In a world chock full of excellent role playing games, releasing a new one comes at a cost. It’s tough to hold off comparing rookie titles to all time greats of the genre especially if you’re a fan. They usually veer toward either action or story whilst grasping at different elements to prevent them from being looked at as stale or recycled. One thing is common, however, they all have progression systems as well as having you play as some sort of fresh meat and work towards being a legend of sorts.
Mars: War Logs was one such RPG that was overlooked and understated. I never knew of its existence until I’d heard of its unsung successor of which I’m reviewing. Developer Spiders have created The Technomancer, a would-be torch carrier of Mars: War Logs that takes obvious inspiration of some of the best out there, namely BioWare greats. However, where BioWare exceeded in their quest for greatness within the RPG genre, The Technomancer falls flat on its face.
You are Zachariah Mancer, a new entry to the class of Technomancer who is thrown amidst the ongoing conflict between the secret police of the Abundance corporation and the military within the futuristic setting on our cosmic red neighbour, Mars. Zachariah is one bland individual with an almost absent personality. He said nothing throughout the 20 hour campaign that made me care about him or his peers. Dialogue comes hard and fast akin to Bioware-esque games but none of it engrossed me. One minute I was being asked to find a lost child, then the next I was looking for an appropriate bouncer for a vulnerable merchant. These quests and odd jobs did the trick at earning me much needed experience but the meat and potatoes of even the most intricate jobs didn’t hold my interest for long, and from someone who is a big fan of these types of games, it speaks volumes. The voice acting surely doesn’t help. Ranging from the half-hearted to downright over the top, characters actions and gestures, or lack thereof, don’t match up to their tone and not to forget the iffy lip syncing animations.
There is a magnitude of content held within the hundreds of jobs you’ll undertake in The Technomancer but none really pan out to anything truly substantial. Jobs that are completed don’t have any meaningful impact on the overall plot if any at all. The main plot line however does hold occasional branching conversations which hold a butterfly effect to the outcome but the aforementioned lack of substance stops you caring. It’s a shame. A missed opportunity and evidence of a developer that are trying a bit too hard to make a great RPG.
The main mechanics are exploration, which had me running around marketplaces, caverns and enemy bases looking for items to salvage and people to chat too, and combat which is a whole another level of problems. The exploration phases were quite fun as I was able to stop and look around the occasionally impressive martian landscapes. I shopped at merchant stalls, undertook new jobs, spoke to random NPCs and played around with the simple crafting system that allowed me to create and upgrade my equipment from the scraps of components I found around the environment. Combat situations activate seamlessly as Zachariah whips out his extendable staff in preparation. You soon find that it’s a mechanical mess especially if you’re outnumbered and outgunned by the swarms of bad guys that come your way. And if that’s not bad enough, you’re battling your own battle with the clunkiness of it all. Zachariah has three modes of combat which he can change to at will, Warrior for all out attack, Guardian for a more defensive approach or Rogue for a more strategic element thanks to the dagger and pistol skillset. These options would have been a great system if combat as a whole wasn’t so poorly executed. What I mean is, I found myself mashing the dodge button until I found a chance to strike with hopes that I triggered the important yet overused feature of staggering my opponent and as you can imagine, it was very unsightly. You can, however, use your Technomancy powers during combat thankfully. Shooting a bolt of lightning out of your hand, making your weapon into your own personal cattle prod or protecting yourself with a magical shield does give you a sense of empowerment over your foes but fights always end up as chaotic skirmishes leaving little room to manoeuvre and a few clean hits can end you quickly. Combat feels like a stripped down version of the Batman Arkham system, although you are hit without warning, dead in a second and don’t look as badass.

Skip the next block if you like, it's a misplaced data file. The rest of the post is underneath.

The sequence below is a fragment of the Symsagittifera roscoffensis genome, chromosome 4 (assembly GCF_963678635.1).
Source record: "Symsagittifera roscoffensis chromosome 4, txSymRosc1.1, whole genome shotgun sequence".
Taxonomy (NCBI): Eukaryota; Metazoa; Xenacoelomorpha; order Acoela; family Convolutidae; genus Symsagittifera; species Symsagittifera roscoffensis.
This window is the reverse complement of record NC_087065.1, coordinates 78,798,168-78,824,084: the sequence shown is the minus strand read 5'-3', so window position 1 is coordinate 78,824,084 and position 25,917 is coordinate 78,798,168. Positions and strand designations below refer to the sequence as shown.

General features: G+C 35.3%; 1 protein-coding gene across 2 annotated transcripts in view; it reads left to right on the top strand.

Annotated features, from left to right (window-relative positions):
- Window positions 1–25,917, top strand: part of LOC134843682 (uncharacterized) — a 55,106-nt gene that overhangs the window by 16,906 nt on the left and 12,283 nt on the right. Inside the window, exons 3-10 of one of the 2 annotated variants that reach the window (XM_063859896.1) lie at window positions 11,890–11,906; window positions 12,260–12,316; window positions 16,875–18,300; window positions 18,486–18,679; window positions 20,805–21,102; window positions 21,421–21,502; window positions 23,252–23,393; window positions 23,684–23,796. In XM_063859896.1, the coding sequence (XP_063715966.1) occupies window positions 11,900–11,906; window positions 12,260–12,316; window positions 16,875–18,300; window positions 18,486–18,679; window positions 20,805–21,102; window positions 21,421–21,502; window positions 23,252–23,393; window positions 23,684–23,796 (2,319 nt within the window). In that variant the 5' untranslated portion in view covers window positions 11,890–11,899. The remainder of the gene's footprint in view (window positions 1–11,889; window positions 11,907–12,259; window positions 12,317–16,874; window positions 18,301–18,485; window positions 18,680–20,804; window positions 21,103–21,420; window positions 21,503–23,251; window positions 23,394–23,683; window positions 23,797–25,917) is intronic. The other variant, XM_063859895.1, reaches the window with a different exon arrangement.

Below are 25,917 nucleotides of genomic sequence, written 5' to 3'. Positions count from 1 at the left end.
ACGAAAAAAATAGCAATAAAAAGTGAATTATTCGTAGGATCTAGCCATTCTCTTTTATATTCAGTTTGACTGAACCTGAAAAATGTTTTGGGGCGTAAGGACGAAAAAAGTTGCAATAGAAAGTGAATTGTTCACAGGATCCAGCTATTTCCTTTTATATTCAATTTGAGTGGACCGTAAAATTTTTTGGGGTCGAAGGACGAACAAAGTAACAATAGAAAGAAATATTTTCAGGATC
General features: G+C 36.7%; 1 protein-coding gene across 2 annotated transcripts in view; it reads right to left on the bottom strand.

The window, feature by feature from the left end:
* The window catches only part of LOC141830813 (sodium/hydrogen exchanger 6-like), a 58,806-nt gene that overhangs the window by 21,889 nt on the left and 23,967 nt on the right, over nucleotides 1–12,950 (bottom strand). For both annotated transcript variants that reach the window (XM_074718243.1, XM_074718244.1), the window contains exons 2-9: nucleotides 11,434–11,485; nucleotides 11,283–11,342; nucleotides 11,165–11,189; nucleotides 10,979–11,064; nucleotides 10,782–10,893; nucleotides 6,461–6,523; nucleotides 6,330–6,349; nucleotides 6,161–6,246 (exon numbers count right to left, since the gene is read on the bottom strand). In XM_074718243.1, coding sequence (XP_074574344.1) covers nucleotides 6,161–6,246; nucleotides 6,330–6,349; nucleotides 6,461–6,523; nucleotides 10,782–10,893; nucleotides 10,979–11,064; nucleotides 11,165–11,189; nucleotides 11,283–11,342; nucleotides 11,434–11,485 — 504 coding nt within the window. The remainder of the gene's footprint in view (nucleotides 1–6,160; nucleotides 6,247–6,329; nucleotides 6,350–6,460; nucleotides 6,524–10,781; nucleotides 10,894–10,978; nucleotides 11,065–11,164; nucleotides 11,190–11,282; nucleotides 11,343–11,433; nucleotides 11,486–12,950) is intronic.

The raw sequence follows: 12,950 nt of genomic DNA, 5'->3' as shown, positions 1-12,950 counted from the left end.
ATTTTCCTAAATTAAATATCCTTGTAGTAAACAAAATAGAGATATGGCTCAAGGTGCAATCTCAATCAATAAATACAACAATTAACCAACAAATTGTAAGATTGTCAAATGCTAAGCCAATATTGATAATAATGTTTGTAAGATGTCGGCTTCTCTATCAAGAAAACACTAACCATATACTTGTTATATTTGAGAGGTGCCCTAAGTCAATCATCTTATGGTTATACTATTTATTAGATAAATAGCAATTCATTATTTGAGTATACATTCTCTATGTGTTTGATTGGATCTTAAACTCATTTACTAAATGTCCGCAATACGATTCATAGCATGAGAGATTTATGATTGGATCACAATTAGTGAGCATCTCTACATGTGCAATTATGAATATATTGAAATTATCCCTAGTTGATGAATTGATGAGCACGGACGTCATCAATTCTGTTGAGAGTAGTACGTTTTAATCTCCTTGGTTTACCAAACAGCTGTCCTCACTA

The Technomancer’s saving grace is its visuals. The martian locales look impressive. The merchant littered, financial district of Noctis and grand scale of the political district of Ophir are definitely highlights which contrast well with cavernous underworlds littered with otherworldly mutated creatures that are very territorial. It’s a shame we can’t freely explore the surface of Mars due to the ever present radiant sun and lack of precious Ozone layer to protect us, oh and no vehicles.
Publisher: Focus Home Interactive
Platforms: Xbox One, PS4, PC
Release Date: 28th June 2016